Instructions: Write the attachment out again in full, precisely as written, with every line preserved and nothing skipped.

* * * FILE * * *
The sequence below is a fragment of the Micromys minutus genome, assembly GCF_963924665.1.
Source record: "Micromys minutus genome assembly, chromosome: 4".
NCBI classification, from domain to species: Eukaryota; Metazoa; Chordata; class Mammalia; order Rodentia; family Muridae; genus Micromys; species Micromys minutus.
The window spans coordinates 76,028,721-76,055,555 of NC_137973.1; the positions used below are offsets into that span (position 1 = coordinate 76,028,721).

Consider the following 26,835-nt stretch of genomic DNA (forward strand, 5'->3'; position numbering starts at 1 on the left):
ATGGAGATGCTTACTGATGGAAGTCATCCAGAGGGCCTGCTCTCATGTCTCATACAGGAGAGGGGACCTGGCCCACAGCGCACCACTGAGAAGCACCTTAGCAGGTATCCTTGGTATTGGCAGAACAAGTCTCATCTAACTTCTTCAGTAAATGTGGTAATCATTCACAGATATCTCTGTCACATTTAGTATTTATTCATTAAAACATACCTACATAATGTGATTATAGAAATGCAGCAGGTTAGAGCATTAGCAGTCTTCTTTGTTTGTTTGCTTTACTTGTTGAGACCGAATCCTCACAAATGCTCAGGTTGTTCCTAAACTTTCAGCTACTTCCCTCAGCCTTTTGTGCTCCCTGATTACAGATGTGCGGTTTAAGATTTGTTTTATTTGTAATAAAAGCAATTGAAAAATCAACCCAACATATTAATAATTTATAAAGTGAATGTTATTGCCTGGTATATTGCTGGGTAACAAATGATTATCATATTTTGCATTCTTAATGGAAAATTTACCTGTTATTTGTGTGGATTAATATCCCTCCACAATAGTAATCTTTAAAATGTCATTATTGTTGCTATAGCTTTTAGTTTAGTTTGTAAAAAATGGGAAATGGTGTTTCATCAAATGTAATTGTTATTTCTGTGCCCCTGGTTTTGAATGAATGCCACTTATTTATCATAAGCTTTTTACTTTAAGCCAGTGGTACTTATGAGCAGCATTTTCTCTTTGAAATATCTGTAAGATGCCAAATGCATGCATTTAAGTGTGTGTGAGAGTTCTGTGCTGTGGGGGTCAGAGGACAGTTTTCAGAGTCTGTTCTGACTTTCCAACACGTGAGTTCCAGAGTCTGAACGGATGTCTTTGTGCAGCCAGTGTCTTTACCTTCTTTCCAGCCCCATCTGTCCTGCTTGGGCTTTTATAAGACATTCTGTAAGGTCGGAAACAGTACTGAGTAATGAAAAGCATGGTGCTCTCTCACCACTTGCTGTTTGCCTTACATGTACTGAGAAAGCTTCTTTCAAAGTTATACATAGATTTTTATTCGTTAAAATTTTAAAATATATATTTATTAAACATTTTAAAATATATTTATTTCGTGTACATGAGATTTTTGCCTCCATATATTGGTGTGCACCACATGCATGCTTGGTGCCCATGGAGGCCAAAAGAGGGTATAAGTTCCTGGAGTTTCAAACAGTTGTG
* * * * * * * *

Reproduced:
The sequence below is a fragment of the Micromys minutus genome, assembly GCF_963924665.1.
Source record: "Micromys minutus genome assembly, chromosome: 4".
NCBI classification, from domain to species: Eukaryota; Metazoa; Chordata; class Mammalia; order Rodentia; family Muridae; genus Micromys; species Micromys minutus.
The window spans coordinates 76,028,721-76,055,555 of NC_137973.1; the positions used below are offsets into that span (position 1 = coordinate 76,028,721).

Consider the following 26,835-nt stretch of genomic DNA (forward strand, 5'->3'; position numbering starts at 1 on the left):
ATGGAGATGCTTACTGATGGAAGTCATCCAGAGGGCCTGCTCTCATGTCTCATACAGGAGAGGGGACCTGGCCCACAGCGCACCACTGAGAAGCACCTTAGCAGGTATCCTTGGTATTGGCAGAACAAGTCTCATCTAACTTCTTCAGTAAATGTGGTAATCATTCACAGATATCTCTGTCACATTTAGTATTTATTCATTAAAACATACCTACATAATGTGATTATAGAAATGCAGCAGGTTAGAGCATTAGCAGTCTTCTTTGTTTGTTTGCTTTACTTGTTGAGACCGAATCCTCACAAATGCTCAGGTTGTTCCTAAACTTTCAGCTACTTCCCTCAGCCTTTTGTGCTCCCTGATTACAGATGTGCGGTTTAAGATTTGTTTTATTTGTAATAAAAGCAATTGAAAAATCAACCCAACATATTAATAATTTATAAAGTGAATGTTATTGCCTGGTATATTGCTGGGTAACAAATGATTATCATATTTTGCATTCTTAATGGAAAATTTACCTGTTATTTGTGTGGATTAATATCCCTCCACAATAGTAATCTTTAAAATGTCATTATTGTTGCTATAGCTTTTAGTTTAGTTTGTAAAAAATGGGAAATGGTGTTTCATCAAATGTAATTGTTATTTCTGTGCCCCTGGTTTTGAATGAATGCCACTTATTTATCATAAGCTTTTTACTTTAAGCCAGTGGTACTTATGAGCAGCATTTTCTCTTTGAAATATCTGTAAGATGCCAAATGCATGCATTTAAGTGTGTGTGAGAGTTCTGTGCTGTGGGGGTCAGAGGACAGTTTTCAGAGTCTGTTCTGACTTTCCAACACGTGAGTTCCAGAGTCTGAACGGATGTCTTTGTGCAGCCAGTGTCTTTACCTTCTTTCCAGCCCCATCTGTCCTGCTTGGGCTTTTATAAGACATTCTGTAAGGTCGGAAACAGTACTGAGTAATGAAAAGCATGGTGCTCTCTCACCACTTGCTGTTTGCCTTACATGTACTGAGAAAGCTTCTTTCAAAGTTATACATAGATTTTTATTCGTTAAAATTTTAAAATATATATTTATTAAACATTTTAAAATATATTTATTTCGTGTACATGAGATTTTTGCCTCCATATATTGGTGTGCACCACATGCATGCTTGGTGCCCATGGAGGCCAAAAGAGGGTATAAGTTCCTGGAGTTTCAAACAGTTGTG